Who can empathize with Hamlet? I know I can. There have been times in my life when I have had very similar thoughts, and if you have not, you are very fortunate. Perhaps Hamlet speaks eloquently for many of us. It’s no wonder that Shakespeare is considered by many to be almost comparable to the Bible in his literary power, and his insights into the mind of man and human character.
However, it’s clear to all of us that this is extremely negative thinking. It’s perhaps an expression of paranoia. It’s a dark view in which there is no hope or salvation, but suffering and fear only.
Consider now the words of the apostle Paul. When he wrote the following, Paul was chained up in a Roman jail. He lived in the knowledge that his life could be taken from him at any moment, such was the opposition he faced daily for many years, including the threat of execution. For full effect I should quote this in “King James English”, but I want it to be clear to everyone, so it’s in late 20th C NIV English instead. Notice the similarity of subject matter, but the contrast in Paul’s view of life and death:
“I eagerly expect and hope that I will in no way be ashamed, but will have sufficient courage so that now as always Christ will be exalted in my body, whether by life or by death. For to me, to live is Christ and to die is gain. If I am to go on living in the body, this will mean fruitful labor for me. Yet what shall I choose? I do not know! I am torn between the two: I desire to depart and be with Christ, which is better by far; but it is more necessary for you that I remain in the body” (Philippians1: 10-24).
In summary, Paul, chained and one step away from execution, sees his priorities as being the exaltation of Christ, and the shepherding of those he has led to faith in Christ. Though he is always near to death, he has no fear of it. In fact, he expresses a desire to leave his earthly body so that he can be with his Lord. Paul’s wish is that he will glorify Christ: whether it is by his life, or his death, he does not mind.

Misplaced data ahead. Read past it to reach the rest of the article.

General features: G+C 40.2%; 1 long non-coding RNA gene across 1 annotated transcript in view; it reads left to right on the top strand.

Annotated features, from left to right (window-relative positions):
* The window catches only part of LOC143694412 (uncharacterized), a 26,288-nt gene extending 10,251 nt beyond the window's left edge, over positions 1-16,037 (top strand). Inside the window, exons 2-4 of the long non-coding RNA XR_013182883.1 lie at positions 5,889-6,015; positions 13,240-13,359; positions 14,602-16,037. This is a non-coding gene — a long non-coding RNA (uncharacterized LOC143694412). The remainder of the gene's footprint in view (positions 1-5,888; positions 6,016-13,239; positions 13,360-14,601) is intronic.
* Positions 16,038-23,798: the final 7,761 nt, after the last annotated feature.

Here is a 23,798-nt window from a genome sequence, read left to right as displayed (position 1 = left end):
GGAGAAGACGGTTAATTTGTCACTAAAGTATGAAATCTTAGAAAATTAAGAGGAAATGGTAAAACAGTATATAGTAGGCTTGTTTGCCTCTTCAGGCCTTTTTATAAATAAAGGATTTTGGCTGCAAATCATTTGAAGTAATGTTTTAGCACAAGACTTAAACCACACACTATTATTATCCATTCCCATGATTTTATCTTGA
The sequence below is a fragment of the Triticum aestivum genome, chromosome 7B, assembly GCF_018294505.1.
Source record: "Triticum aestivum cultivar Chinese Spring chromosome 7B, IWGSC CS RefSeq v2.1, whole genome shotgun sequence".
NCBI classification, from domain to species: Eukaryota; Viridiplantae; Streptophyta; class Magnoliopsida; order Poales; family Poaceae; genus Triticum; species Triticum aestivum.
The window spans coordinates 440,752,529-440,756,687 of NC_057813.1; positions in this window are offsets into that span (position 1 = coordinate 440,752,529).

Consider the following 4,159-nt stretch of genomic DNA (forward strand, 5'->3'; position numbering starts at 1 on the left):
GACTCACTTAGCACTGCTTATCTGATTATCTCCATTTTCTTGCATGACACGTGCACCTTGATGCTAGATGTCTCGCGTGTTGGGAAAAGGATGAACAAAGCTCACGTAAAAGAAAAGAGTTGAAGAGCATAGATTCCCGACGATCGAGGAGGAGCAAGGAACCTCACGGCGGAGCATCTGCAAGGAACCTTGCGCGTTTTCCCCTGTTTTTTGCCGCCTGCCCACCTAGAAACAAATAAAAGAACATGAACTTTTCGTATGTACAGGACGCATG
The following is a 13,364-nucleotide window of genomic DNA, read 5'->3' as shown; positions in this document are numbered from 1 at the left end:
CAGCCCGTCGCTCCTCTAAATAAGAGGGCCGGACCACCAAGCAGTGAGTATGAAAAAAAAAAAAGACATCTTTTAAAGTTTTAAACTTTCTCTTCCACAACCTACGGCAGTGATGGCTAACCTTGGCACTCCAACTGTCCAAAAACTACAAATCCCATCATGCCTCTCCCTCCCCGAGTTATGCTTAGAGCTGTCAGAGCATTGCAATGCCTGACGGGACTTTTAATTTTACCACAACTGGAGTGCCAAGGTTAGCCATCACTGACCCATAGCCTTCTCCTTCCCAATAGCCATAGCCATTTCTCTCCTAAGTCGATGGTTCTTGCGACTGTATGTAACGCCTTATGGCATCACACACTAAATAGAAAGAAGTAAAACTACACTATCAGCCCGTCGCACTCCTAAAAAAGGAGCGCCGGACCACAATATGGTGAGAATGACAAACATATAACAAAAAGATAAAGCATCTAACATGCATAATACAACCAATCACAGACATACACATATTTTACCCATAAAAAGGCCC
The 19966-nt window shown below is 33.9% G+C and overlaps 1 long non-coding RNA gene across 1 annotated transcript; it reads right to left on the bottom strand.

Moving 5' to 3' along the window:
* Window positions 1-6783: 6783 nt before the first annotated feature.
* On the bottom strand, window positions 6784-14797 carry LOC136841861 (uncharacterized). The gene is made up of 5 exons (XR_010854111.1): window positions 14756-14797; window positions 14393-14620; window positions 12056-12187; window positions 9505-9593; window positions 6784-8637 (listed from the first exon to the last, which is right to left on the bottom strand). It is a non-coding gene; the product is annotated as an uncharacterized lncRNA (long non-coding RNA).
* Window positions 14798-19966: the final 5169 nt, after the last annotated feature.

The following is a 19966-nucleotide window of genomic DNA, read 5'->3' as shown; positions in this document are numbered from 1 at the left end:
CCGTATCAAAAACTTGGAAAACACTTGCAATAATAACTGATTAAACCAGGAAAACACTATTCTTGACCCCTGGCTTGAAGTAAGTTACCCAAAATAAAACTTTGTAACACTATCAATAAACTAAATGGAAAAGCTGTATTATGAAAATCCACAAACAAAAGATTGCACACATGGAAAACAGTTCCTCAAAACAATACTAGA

Here we see the incredible faith of a man who had once been a persecutor of Christians, but who now lived for Christ and his followers.
The contrasts between Hamlet’s outlook, and that of Paul are almost breath-taking. Hamlet lives in defeat and fear: fear of life and of death. His primary, and only concern is himself and his own feelings and pride, whereas Paul can say triumphantly, “to live is Christ and to die is gain”.
To Hamlet life is just a struggle with evil and human nature, only to arrive at a fearful ending where the afterlife may even be worse. To Paul, life is about glorifying Christ and taking care of others’ spiritual and physical well-being, until ultimately, the believer has inexpressible joy of union with Christ. There is no loss, only gain.
In another place Paul said of Christ, “All things were created by him and for him” (Colossians 1:16). That’s the key: we were created for Him, and not for ourselves. This is the meaning of life.
We tend to think that we’re here to get what we can out of life in the form of pleasure and stuff. We think that those who have lots of stuff must be far happier than we are. The truth is that people can be happy with very little, when they are aware of what brings true happiness. I can clearly remember my ninety-two year old grandmother, totally blind, spending most of each day alone in a room with very few possessions and nothing in the bank. She would sit and sing praise to God, with a contented smile on her face. She was waiting to be ushered into His kingdom. She was full of peace and joy, and she was a loving, kind woman without an ounce (or gram) of bitterness or fear in her. She had achieved what many or most millionaires do not.
How do you wish to feel about your life, and about death? It’s not dependent on your income, or your vocation, or who you’re dating, or what kind of experiences you’ve had. It’s dependant on your willingness to live primarily for your Creator, and also for the benefit of others, and not for yourself.
*Don’t bother reading any more than the first three books-the rest are no good…